Common driving offences

Cherry Allan's picture
Driver at wheel of car
Tackling bad driving would improve road conditions for cycling and walking
Headline Messages: 

Penalising bad driving offences effectively would help create a safer and more attractive environment for cycling and walking. In particular, the drink/drive limit should be lowered in England and Wales, and hands-free mobile phones banned.

Note: 'Common Driving Offences' is one of a series of Cycling UK briefings covering various aspects of traffic law and enforcement. Others consider bad driving in the context of the legal framework in general and specific aspects of it including sentencing, prosecution, the courts, the vital role of the traffic police, and driver training, testing and licencing (forthcoming).

Key facts: 
  • Speeding: From 2011-15 (GB), around a quarter of road deaths and 15% of KSIs (killed or seriously injured) occurred in collisions where the police believed that 'exceeding the speed limit' or 'travelling too fast for conditions' was a contributory factor. In 2015, 84% cars exceeded the speed limit on 20 mph roads (47% by 5 mph or more), while 52% of cars exceeded the speed limit on 30 mph roads, even though 89% of people believe that drivers should obey limits.
  • Drink/Drug driving: In 2014 (GB), 14% of all road fatalities (240 people) happened in incidents where a driver was over the limit. In December 2014, Scotland cut its drink-drive limit to 50mg alcohol per 100ml blood, bringing it in line with most EU countries except for England, Wales and Malta where the limit is still 80mg/100ml. In 2015 (GB), the police thought that a driver/rider being ‘impaired by drugs (illicit or medicinal)’ was a contributory factor in incidents in which 67 people were killed, and 350 seriously injured.
  • Mobiles/other distractions: In 2015 (GB), the police thought: that mobile phone use at the wheel contributed to collisions in which 22 people died and 99 were seriously injured; and that ‘distraction in vehicle’ contributed to collisions in which 66 people died and 504 were seriously injured. Drivers are four times more likely to crash when using a mobile phone. Over two thirds of the population feel that the law on using a mobile phone whilst driving is not properly enforced.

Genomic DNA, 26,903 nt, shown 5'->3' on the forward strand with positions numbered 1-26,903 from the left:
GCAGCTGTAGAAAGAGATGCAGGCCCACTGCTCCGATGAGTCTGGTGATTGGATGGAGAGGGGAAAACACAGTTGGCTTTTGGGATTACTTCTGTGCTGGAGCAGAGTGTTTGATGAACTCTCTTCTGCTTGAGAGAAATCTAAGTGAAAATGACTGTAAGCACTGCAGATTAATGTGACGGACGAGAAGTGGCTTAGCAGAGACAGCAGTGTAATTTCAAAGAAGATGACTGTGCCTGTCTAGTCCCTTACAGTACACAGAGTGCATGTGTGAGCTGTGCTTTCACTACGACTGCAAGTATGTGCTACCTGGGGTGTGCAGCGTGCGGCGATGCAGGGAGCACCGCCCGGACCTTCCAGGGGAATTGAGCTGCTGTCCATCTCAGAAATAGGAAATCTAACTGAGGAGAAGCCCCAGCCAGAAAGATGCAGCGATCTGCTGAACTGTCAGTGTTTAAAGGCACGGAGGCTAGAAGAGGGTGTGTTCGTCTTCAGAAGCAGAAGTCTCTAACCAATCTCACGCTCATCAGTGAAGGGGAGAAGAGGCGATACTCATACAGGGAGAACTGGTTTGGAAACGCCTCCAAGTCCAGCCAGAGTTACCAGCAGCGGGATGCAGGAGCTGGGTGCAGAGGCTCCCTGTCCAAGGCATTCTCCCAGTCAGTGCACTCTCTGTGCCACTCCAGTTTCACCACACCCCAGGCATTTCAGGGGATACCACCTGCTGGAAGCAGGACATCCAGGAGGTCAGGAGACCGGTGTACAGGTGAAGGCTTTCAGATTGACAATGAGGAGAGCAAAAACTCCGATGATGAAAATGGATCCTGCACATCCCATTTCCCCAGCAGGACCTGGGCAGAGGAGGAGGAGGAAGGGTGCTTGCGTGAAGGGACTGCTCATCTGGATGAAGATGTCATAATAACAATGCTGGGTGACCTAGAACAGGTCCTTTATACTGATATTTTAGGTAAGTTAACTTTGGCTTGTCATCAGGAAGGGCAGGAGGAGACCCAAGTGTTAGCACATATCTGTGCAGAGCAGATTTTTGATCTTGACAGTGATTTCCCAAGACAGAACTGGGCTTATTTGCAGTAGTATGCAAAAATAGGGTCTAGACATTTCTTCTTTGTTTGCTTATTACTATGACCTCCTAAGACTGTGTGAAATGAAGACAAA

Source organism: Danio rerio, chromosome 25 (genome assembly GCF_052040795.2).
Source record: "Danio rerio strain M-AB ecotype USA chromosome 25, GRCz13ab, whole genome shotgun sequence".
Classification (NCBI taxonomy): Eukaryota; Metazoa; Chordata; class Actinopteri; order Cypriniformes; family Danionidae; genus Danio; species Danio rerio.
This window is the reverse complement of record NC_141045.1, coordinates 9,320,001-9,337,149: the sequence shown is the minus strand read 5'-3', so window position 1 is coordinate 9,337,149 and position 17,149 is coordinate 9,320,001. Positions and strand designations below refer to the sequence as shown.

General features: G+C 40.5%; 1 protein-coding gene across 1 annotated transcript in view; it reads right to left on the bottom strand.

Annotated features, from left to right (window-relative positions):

• Entitlement: The Motor Insurers’ Bureau settles around 25,000 claims a year made by innocent victims of uninsured/untraced drivers, including c.120 fatal cases. The risk of crash involvement for un-licenced drivers could range between 2.7 to 8.9 times greater than that for all drivers.
Cycling UK View (formal statement of Cycling UK's policy): 

Exceeding the speed limit

  • Speeding fines are currently too low to have any significant impact on driver behaviour.
  • Extreme speed (e.g. 20 mph+ over the limit) should be treated as dangerous driving in the first instance.
  • There should be no margin over the speed limit at which a driver avoids penalty.

Drink/drug driving

  • The drink-drive blood alcohol limit should be lowered in England, Wales and Northern Ireland from 80mg/100ml to not more than 50mg/100ml, in line with most European countries and Scotland. Novice drivers should not be allowed to drink at all before driving.
  • We support the use of targeted checkpoints, but also believe that the police should be given more freedom to carry out random breath testing.
  • Alcohol interlocks should be fitted in offenders’ vehicles. If successful, the measure should be extended. 
  • The definitions and standards for drug-related driving offences should relate solely to whether a drug impairs the ability to drive; it should not relate to whether it is legal to use it - i.e. over-the-counter and prescription drugs should be included.

Mobile phones and other in-car distractions

  • Use of hands-free mobile phones whilst driving should be banned.
  • More research needs to be done on the impact of other in-car distractions (e.g. SatNavs, radios, in-car computers etc.). Drivers who put others in danger because they have been distracted by such devices need to be appropriately penalised.

Driving without entitlement

  • Any driver convicted of a bad driving offence whilst unlicensed or disqualified, and those who persistently break driving bans or go on driving despite not being entitled to do so for some reason, should receive a custodial sentence for the crime.  
Download full campaigns briefing: 
Publication Date: 
March 2017

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